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Spam Blocking: How can you Prevent Against False Positives in Your Organization?

Spam Blocking: How can you Prevent Against False Positives in Your Organization?

Several industries rely on a network of external independent agents to do business. These include: insurance, mortgages, real estate, and private wealth management. This has significant impact on the way a firm designs its email infrastructure, permits use of the mail system, sets acceptable use policy, and deploys Internet gateway security. In week’s column, I’ve outlined specific steps that will help mitigate the impact of the agent’s computer and that will help prevent against false positives.

SPAM Blocking False PositivesWhen a firm utilizes the services of external agents, there is a distinct risk that they will block legitimate email from those agents as spam. The risk is created as follows:

1. Agents are usually using their own computers email clients, email accounts, and ISPs to send email.

2. The firm exercises no control over the email practices of the agents, when not doing work on behalf of the firm.

3. The agents are frequently ignorant of sender best practices, for example, as set by the Mail Anti-Abuse Working Group (MAAWG), an industry trade organization dedicated to fostering the development of technologies and polices for combating abuse of the Internet email system.

4. The agents abuse the Internet email system out of ignorance.

For example, an independent agent sends bulk email on behalf of a third party that is not your firm. That email does not comply with CAN-SPAM and Internet sender best practices. It is determined to be spam by receivers and lands the personal information in the email, such as phone numbers and URLs in email signature content, in anti-spam engines. Now, whenever that agent sends an email with the same contact information, the email will be blocked. The worst-case scenario is now realized. Inbound email to your firm containing important communications related to revenue or customer service will now be blocked by your own anti-spam software.

There are strategies to mitigate this risk, and there are technological solutions. On the business process side you need to establish acceptable use policies for agents and conduct training to agents on proper use of email. MAAWG has resources that may be used to develop that training. On the technical side you need to provide email infrastructure that agents use when working on behalf of the firm.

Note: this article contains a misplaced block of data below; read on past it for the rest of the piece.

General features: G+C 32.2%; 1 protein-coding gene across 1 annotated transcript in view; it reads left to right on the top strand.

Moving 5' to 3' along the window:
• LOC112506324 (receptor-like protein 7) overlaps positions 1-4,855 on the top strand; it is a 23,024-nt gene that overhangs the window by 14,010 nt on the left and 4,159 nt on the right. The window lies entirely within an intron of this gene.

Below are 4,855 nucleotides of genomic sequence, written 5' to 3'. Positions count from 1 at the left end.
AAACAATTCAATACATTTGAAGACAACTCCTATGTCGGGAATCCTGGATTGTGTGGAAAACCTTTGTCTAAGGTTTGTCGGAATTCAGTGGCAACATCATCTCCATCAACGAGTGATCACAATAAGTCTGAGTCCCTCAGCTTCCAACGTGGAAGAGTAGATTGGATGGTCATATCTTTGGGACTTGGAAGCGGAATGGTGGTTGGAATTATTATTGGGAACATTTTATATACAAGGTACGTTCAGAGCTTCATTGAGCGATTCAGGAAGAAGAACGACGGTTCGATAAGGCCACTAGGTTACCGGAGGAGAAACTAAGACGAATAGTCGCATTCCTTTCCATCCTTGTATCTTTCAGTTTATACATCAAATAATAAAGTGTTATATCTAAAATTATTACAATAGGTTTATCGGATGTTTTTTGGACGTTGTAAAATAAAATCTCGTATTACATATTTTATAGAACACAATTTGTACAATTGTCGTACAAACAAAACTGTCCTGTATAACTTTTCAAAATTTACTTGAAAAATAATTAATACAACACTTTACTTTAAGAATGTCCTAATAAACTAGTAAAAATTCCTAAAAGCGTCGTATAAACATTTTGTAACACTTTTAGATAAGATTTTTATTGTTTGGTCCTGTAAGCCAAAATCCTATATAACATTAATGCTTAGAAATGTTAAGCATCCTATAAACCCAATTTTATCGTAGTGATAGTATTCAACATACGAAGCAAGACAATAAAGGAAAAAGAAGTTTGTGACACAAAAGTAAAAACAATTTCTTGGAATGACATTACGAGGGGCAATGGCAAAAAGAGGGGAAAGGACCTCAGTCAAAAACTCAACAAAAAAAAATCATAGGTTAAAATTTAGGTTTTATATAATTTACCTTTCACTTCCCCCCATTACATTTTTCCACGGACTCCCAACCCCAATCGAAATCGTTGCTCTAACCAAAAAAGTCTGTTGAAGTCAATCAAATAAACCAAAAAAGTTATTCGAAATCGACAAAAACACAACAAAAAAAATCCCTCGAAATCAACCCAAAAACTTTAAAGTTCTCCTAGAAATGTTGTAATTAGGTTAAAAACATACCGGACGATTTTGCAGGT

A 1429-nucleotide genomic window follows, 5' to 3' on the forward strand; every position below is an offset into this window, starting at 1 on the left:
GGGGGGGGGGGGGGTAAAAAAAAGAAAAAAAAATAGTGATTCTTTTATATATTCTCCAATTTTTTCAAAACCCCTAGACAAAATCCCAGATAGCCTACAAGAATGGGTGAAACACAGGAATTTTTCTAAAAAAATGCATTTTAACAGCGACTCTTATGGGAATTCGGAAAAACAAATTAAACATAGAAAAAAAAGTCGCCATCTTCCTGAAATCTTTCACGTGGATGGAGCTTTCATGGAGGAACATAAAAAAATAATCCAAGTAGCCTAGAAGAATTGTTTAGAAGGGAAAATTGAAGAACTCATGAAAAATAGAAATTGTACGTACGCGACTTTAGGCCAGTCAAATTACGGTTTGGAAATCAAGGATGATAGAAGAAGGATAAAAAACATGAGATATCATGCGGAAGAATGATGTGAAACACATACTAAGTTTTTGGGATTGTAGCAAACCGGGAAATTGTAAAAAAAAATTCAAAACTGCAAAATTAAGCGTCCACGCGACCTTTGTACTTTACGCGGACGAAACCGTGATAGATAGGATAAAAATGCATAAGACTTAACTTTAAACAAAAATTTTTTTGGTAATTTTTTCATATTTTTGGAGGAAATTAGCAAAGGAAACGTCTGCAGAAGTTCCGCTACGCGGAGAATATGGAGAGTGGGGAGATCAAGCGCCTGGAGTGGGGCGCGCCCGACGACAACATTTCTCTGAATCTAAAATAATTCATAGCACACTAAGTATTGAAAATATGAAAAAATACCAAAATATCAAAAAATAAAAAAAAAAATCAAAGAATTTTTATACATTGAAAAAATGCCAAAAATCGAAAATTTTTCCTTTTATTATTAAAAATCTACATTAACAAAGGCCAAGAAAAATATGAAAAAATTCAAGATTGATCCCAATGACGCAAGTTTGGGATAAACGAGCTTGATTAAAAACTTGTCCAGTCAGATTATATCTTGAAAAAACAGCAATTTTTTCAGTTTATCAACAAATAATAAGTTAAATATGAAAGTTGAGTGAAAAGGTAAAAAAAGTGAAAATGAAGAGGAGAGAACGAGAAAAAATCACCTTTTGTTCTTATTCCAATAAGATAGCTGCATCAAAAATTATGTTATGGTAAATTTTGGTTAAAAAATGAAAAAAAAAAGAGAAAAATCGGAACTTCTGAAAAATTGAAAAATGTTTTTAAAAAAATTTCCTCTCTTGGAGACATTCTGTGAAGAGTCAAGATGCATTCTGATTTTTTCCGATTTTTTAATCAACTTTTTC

The provided email infrastructure could amount to providing email accounts and computers that are to be used only on behalf of the firm, providing email accounts and VPN access to the firm’s email systems, and providing authentication credentials that permit relay on the firm’s Internet gateway. When the credentials are presented, you can rest assured that email sender is who that sender claims to be and can create a policy bypass around the spam filter to avoid the business impact of the false positives created by their own behavior. Alternatively, the same authentication could be achieved with the deployment to the agents of encryption keys that are used to sign the mail. The signature would be verified at the Internet gateway and the policy bypass invoked. Were the email encrypted as well as signed, the email is confidential in transit.

Without these steps, you will be fighting a losing battle against false positives. The false positives as they come in can be contested with the anti-spam vendor, but as bad sending practices continue, those senders will continue to be blocked.

An added benefit of taking these steps is that it mitigates the impact of the agent’s computer, unbeknownst to the agent, being infected and becoming a node in a bot-net, sending spam, that will cause the agent’s machine itself from being blocked at the IP address level. You will still be able to receive email from that agent with a policy bypass when the email is authenticated.

Read More of Greg’s Email Security Columns Here

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